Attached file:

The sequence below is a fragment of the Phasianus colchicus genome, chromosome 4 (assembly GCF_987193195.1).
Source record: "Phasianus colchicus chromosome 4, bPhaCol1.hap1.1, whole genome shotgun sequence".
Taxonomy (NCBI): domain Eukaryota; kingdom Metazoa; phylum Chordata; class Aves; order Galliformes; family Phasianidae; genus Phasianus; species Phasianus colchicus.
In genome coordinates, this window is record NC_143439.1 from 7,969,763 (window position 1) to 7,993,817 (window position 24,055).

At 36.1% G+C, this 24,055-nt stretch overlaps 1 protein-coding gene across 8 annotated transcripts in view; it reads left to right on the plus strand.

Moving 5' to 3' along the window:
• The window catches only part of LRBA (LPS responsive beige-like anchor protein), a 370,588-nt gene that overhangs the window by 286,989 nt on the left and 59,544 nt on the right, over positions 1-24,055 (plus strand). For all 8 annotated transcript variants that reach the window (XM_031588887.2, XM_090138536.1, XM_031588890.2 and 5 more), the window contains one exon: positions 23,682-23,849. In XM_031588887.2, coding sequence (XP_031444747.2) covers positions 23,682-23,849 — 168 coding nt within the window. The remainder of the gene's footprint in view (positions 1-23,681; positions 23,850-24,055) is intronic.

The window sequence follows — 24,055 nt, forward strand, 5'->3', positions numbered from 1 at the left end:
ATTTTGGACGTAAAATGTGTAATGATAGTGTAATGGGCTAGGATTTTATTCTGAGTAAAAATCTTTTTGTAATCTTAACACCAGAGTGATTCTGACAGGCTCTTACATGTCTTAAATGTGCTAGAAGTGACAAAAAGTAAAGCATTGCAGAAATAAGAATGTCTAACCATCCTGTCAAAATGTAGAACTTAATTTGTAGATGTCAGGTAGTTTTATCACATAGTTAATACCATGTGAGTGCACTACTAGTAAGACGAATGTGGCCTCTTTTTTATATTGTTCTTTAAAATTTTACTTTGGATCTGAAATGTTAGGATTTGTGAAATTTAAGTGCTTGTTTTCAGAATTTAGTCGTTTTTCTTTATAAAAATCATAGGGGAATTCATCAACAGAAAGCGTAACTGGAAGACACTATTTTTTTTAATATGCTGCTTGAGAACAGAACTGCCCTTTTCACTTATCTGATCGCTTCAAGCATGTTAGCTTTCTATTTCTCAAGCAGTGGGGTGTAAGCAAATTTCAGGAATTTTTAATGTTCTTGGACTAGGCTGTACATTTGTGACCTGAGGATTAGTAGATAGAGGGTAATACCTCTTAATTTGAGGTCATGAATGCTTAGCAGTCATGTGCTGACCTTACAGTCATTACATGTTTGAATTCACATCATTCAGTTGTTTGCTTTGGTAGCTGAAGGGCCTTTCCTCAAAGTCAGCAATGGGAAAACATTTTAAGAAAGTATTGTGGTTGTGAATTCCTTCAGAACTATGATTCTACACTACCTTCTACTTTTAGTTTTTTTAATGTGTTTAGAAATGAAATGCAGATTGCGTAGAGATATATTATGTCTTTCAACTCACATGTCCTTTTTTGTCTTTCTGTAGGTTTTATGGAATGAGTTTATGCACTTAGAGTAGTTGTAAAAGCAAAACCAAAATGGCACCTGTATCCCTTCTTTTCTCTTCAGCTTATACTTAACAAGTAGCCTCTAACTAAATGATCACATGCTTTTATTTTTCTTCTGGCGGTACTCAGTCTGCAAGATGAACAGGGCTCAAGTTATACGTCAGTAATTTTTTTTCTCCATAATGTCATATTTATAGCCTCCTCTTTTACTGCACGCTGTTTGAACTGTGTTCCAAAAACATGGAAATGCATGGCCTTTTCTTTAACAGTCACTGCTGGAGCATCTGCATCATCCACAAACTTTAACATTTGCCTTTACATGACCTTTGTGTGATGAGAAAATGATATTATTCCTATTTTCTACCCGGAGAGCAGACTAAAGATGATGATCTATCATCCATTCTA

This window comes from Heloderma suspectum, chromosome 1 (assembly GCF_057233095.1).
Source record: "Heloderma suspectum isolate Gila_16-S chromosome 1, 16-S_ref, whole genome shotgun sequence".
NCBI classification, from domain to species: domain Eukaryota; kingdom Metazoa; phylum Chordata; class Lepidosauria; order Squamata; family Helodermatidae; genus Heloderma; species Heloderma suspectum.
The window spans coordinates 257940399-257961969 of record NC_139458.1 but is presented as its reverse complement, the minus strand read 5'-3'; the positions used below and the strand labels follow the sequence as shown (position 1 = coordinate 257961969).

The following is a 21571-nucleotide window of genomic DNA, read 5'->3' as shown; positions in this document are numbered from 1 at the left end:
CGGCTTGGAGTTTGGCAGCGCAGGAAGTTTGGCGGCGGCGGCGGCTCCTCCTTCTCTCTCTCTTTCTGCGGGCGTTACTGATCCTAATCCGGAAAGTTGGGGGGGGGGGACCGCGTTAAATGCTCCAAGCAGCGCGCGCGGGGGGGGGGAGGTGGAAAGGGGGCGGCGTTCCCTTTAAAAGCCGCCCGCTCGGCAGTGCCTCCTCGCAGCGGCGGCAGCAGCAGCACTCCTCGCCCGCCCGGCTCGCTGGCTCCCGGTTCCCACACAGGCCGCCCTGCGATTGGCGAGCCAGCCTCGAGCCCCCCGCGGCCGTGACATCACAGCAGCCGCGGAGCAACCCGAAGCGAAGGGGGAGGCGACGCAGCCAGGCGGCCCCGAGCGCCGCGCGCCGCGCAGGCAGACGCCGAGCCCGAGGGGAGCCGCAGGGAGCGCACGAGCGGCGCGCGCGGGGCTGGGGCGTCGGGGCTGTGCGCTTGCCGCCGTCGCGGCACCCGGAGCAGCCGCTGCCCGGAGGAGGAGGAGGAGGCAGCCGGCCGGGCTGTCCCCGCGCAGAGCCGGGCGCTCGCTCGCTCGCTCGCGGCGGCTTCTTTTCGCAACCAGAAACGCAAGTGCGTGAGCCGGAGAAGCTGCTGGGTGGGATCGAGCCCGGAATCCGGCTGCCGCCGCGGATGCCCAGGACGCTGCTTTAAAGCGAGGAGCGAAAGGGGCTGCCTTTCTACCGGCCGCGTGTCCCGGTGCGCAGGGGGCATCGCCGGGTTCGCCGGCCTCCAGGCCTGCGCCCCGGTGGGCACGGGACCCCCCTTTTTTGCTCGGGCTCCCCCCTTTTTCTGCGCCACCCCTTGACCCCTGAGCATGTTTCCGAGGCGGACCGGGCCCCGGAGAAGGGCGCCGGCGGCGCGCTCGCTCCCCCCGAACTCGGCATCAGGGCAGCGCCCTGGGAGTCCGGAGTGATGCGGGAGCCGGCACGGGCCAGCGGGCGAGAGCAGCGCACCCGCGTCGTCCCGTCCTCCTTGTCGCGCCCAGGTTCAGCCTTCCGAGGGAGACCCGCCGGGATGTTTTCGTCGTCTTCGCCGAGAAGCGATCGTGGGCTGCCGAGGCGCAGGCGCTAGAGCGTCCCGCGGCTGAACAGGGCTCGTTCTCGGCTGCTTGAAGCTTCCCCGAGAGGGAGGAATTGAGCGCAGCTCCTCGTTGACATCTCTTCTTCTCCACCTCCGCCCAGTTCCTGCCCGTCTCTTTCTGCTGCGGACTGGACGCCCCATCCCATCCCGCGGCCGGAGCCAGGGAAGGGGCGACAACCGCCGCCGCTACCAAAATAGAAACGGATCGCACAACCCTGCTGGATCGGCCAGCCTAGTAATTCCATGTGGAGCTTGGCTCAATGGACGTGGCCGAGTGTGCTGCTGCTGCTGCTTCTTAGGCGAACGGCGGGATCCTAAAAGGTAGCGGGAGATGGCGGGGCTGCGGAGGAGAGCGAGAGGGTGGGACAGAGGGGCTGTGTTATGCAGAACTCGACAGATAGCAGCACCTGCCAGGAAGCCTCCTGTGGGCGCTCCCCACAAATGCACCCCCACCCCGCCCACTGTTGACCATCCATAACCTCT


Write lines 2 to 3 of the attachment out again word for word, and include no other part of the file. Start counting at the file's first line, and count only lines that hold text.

Source record: "Phasianus colchicus chromosome 4, bPhaCol1.hap1.1, whole genome shotgun sequence".
Taxonomy (NCBI): domain Eukaryota; kingdom Metazoa; phylum Chordata; class Aves; order Galliformes; family Phasianidae; genus Phasianus; species Phasianus colchicus.